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  2. Thank you for sharing! I find it fascinating how almost everybody does this – we convince ourselves we can’t do something, or won’t do it, for whatever bizarre reason, and we believe it, and so we just don’t try or we give up too soon… but in truth, I think most people are capable of far more than they can see or admit! I used to play piano too, although nothing like the standard you’re clearly at, and I know that if I really made the effort I could do the things I don’t try because they’re “too hard”.

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      Glad you enjoyed the post enough to comment Stace! The funny thing is, the reasons we use to convince ourselves are, as you say, “bizzare”. If only we could put these reasons aside, imagine the possibilities!

  3. I so appreciate your sharing. It will give others encouragement to dig into the boundaries we create around our lives. Hopefully, it will encourage others to push through those limitations as you are doing. Well done.

    Now, re: my limitations. My instinct says I’m beyond limitations of the mind due to age. I think that is true and not just denial. I find I take on too much and my body says: “excuse me. What were you thinking?” So, now it is body over matter and less mind over matter. Aging is not for the weak. 🙂 hugs, Peggy

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  4. I’ve been there, done that, was my first thought. Never ran. Started running, now have 4 marathons under my belt. But then I started thinking… What other things should and could I be doing if I was brave enough. Maybe finish college? Maybe expand my business? Write a book? I am not sure I am qualified, but maybe I am. Thank you for the great blog post and encouragement.

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  5. Very inspiring story Mi! I have a son who is very talented at remembering music. Before he stared taking piano lessons this year he was able to play the “Harry Poter” movie theme just with his ears and few fingers. At the beginning the teacher gave easy pieces to learn the reading and fingers and said my son was extremely good. Then she decided after few sessions to give him Pachelbel’s canon in D Major. Since then my son doesn’t play much piano at home by himself as he used to do. Somehow my son convinced himself he is not that good since he cannot read and play without making mistakes. Giving too much stretch goals is also extremely demotivating. Finding the right balance is not easy and a good teacher or coach should feel how much challenge is appropriate.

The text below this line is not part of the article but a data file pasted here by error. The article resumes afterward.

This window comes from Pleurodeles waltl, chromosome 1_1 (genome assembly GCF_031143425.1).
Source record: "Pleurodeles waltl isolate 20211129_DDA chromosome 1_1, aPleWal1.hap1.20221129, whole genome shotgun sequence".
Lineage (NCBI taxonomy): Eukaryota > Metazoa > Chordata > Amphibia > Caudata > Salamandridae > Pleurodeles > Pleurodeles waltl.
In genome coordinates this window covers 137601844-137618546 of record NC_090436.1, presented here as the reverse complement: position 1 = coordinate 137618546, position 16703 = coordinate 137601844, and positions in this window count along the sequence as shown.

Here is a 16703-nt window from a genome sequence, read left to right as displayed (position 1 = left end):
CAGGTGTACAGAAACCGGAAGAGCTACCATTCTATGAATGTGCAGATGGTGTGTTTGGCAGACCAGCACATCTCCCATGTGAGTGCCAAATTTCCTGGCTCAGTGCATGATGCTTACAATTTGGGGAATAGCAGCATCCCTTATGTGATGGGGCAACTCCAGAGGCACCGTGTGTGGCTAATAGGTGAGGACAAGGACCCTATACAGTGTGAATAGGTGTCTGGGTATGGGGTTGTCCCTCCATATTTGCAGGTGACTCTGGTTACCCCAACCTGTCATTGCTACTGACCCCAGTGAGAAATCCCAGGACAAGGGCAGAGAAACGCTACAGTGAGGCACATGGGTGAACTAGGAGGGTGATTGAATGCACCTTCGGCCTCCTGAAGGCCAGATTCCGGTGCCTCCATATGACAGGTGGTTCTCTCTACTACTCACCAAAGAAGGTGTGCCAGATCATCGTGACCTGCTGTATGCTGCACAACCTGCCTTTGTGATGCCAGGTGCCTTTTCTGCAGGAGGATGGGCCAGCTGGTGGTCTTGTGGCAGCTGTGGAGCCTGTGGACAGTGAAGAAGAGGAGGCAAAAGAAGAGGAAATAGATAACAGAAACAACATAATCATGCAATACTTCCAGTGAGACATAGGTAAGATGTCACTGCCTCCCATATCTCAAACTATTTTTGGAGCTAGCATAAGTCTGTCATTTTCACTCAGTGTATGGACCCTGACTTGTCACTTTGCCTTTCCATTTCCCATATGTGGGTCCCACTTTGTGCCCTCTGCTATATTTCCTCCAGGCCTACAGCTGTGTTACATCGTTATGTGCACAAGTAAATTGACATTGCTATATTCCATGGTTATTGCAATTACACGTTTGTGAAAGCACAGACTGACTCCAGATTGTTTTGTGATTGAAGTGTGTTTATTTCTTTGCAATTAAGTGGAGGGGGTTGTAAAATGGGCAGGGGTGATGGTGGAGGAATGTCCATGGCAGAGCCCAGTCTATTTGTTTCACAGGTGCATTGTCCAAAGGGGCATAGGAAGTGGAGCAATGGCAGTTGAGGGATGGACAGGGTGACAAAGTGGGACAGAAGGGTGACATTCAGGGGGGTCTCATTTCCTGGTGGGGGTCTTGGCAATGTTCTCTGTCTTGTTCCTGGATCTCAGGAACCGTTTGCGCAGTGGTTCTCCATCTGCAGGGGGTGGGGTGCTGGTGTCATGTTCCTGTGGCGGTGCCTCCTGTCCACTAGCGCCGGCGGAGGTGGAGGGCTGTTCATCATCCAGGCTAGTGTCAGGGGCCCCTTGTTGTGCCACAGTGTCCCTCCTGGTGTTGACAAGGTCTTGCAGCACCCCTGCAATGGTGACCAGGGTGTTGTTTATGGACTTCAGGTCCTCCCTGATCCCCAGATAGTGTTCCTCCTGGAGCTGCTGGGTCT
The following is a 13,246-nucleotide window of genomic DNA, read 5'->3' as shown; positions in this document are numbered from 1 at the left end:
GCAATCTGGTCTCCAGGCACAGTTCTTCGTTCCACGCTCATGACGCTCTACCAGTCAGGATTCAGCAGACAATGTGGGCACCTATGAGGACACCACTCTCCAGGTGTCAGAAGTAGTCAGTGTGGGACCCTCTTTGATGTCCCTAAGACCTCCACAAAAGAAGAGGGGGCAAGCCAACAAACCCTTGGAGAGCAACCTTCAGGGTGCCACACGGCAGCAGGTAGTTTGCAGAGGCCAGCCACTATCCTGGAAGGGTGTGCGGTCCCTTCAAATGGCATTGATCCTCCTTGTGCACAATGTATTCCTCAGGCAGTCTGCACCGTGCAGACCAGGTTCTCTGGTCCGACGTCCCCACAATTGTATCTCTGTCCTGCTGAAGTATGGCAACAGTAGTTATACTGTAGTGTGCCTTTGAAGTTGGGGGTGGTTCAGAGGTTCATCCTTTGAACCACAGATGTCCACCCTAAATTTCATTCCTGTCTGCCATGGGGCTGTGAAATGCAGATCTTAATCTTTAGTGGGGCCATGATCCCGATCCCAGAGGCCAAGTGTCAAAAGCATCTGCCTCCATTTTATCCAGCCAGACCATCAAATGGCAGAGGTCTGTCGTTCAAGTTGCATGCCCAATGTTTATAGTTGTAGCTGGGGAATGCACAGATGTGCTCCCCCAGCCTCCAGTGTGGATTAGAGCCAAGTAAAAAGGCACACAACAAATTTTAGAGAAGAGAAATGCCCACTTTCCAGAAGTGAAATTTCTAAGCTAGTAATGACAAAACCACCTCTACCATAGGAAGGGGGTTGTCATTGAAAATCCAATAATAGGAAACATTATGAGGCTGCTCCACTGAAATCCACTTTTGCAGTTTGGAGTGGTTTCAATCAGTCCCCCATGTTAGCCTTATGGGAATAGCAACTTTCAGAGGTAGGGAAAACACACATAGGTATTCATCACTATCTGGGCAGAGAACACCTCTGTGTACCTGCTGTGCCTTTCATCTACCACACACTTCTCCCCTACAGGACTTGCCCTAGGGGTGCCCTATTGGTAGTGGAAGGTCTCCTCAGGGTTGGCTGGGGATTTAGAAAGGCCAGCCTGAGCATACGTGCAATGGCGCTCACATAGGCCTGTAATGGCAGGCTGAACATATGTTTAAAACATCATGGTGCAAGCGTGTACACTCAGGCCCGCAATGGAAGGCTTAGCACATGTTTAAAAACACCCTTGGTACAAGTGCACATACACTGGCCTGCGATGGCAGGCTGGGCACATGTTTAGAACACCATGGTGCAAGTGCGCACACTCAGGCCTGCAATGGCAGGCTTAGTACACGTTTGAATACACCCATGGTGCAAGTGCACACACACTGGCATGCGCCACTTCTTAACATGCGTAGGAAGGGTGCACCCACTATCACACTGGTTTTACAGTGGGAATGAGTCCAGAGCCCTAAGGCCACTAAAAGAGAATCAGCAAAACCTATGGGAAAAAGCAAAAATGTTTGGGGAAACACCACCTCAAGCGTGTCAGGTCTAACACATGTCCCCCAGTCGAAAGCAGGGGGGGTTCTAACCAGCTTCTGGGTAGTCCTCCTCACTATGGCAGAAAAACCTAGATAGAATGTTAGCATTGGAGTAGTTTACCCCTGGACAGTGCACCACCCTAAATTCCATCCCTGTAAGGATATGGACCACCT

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  6. Thanks for sharing your story Mi. I remembered a relative who once called as “closet” musician when he was a kid. He doesn’t like the idea of sharing his music to the world before. Until he met his wife. Their relationship motivated him to stood up and show what he got. Now, he writes love songs and performs in our local church as a singer, pianist and sometimes a violinist when invited at weddings.

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  7. Loved your story! We just bought a piano over the weekend and my daughter will begin lessons soon! I played as a child and got up to grade 8 too but I feel like I can no longer play and get too frustrated with my mistakes. I was thinking about re-learning when my daughter starts up lessons…you’ve now inspired me! Nice meeting you yesterday Mi…

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      Thanks Yvette. Re-learning with your daughter is a great idea! I think one of the issues with those of us that have at one time achieved a very high technical skill level is that we expect to remain at that level without the same effort that got us there in the first place. That unfortunately isn’t reality. Even maestros put in hours and hours of practice! It was great meeting you too!